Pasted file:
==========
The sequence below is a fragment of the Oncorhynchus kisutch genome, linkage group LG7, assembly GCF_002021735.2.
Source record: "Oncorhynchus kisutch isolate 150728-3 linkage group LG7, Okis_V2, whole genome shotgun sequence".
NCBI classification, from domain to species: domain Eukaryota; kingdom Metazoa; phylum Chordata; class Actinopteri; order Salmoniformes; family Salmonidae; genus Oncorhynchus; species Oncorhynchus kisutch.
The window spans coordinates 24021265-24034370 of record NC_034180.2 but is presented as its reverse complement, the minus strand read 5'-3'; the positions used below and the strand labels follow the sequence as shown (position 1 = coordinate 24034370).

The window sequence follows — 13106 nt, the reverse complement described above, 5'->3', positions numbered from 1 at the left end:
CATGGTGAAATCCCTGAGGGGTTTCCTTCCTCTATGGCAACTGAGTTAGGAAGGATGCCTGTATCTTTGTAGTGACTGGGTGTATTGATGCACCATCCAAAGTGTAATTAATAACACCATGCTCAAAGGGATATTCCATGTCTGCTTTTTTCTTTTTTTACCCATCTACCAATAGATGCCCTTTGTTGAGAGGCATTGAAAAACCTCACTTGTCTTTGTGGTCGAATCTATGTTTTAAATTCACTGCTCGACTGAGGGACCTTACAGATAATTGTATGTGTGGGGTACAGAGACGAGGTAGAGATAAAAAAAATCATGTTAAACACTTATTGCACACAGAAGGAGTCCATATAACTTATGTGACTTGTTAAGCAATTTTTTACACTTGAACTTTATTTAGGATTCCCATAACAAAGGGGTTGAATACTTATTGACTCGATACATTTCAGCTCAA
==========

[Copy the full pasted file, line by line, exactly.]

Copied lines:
The sequence below is a fragment of the Oncorhynchus kisutch genome, linkage group LG7, assembly GCF_002021735.2.
Source record: "Oncorhynchus kisutch isolate 150728-3 linkage group LG7, Okis_V2, whole genome shotgun sequence".
NCBI classification, from domain to species: domain Eukaryota; kingdom Metazoa; phylum Chordata; class Actinopteri; order Salmoniformes; family Salmonidae; genus Oncorhynchus; species Oncorhynchus kisutch.
The window spans coordinates 24021265-24034370 of record NC_034180.2 but is presented as its reverse complement, the minus strand read 5'-3'; the positions used below and the strand labels follow the sequence as shown (position 1 = coordinate 24034370).

The window sequence follows — 13106 nt, the reverse complement described above, 5'->3', positions numbered from 1 at the left end:
CATGGTGAAATCCCTGAGGGGTTTCCTTCCTCTATGGCAACTGAGTTAGGAAGGATGCCTGTATCTTTGTAGTGACTGGGTGTATTGATGCACCATCCAAAGTGTAATTAATAACACCATGCTCAAAGGGATATTCCATGTCTGCTTTTTTCTTTTTTTACCCATCTACCAATAGATGCCCTTTGTTGAGAGGCATTGAAAAACCTCACTTGTCTTTGTGGTCGAATCTATGTTTTAAATTCACTGCTCGACTGAGGGACCTTACAGATAATTGTATGTGTGGGGTACAGAGACGAGGTAGAGATAAAAAAAATCATGTTAAACACTTATTGCACACAGAAGGAGTCCATATAACTTATGTGACTTGTTAAGCAATTTTTTACACTTGAACTTTATTTAGGATTCCCATAACAAAGGGGTTGAATACTTATTGACTCGATACATTTCAGCTCAA